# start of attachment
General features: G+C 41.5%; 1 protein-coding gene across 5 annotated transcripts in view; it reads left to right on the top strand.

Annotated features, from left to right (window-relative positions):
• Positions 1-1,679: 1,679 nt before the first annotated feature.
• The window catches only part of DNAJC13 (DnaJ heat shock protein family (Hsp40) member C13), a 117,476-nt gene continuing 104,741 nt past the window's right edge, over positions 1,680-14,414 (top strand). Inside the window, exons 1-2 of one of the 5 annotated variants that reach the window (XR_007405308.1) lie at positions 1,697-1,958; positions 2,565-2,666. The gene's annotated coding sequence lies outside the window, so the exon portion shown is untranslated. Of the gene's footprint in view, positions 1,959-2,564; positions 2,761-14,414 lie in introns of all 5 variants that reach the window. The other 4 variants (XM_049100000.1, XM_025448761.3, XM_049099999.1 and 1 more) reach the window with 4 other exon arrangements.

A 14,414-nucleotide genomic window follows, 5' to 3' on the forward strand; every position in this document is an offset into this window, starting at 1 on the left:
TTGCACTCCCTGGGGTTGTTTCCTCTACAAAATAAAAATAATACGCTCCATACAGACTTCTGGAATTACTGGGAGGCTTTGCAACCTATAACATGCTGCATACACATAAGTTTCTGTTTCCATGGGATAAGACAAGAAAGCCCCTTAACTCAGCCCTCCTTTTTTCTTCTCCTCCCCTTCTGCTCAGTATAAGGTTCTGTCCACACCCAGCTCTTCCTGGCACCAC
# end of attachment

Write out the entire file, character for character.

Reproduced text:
General features: G+C 41.5%; 1 protein-coding gene across 5 annotated transcripts in view; it reads left to right on the top strand.

Annotated features, from left to right (window-relative positions):
• Positions 1-1,679: 1,679 nt before the first annotated feature.
• The window catches only part of DNAJC13 (DnaJ heat shock protein family (Hsp40) member C13), a 117,476-nt gene continuing 104,741 nt past the window's right edge, over positions 1,680-14,414 (top strand). Inside the window, exons 1-2 of one of the 5 annotated variants that reach the window (XR_007405308.1) lie at positions 1,697-1,958; positions 2,565-2,666. The gene's annotated coding sequence lies outside the window, so the exon portion shown is untranslated. Of the gene's footprint in view, positions 1,959-2,564; positions 2,761-14,414 lie in introns of all 5 variants that reach the window. The other 4 variants (XM_049100000.1, XM_025448761.3, XM_049099999.1 and 1 more) reach the window with 4 other exon arrangements.

A 14,414-nucleotide genomic window follows, 5' to 3' on the forward strand; every position in this document is an offset into this window, starting at 1 on the left:
TTGCACTCCCTGGGGTTGTTTCCTCTACAAAATAAAAATAATACGCTCCATACAGACTTCTGGAATTACTGGGAGGCTTTGCAACCTATAACATGCTGCATACACATAAGTTTCTGTTTCCATGGGATAAGACAAGAAAGCCCCTTAACTCAGCCCTCCTTTTTTCTTCTCCTCCCCTTCTGCTCAGTATAAGGTTCTGTCCACACCCAGCTCTTCCTGGCACCAC